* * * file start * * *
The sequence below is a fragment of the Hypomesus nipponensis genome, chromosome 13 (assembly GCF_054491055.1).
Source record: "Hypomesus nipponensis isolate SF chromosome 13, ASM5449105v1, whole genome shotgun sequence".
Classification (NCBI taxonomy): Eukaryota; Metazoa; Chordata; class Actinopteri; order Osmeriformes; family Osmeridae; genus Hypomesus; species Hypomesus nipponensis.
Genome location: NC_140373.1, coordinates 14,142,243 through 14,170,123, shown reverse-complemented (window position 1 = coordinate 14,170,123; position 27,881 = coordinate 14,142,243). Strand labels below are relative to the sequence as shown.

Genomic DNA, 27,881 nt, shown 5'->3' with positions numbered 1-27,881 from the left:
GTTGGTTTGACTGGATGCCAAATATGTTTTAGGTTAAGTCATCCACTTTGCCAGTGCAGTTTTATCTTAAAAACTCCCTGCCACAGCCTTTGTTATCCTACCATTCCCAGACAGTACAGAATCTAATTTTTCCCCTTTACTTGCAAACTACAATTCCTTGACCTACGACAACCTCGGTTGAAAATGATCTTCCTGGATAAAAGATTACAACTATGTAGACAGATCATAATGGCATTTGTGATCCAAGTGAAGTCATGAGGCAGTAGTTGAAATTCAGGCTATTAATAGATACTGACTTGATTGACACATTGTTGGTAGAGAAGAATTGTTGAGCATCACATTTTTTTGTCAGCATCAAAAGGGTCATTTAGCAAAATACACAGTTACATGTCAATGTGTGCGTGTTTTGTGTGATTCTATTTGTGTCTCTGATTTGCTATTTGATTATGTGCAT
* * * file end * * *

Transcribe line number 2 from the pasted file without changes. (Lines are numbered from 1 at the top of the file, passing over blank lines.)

Source record: "Hypomesus nipponensis isolate SF chromosome 13, ASM5449105v1, whole genome shotgun sequence".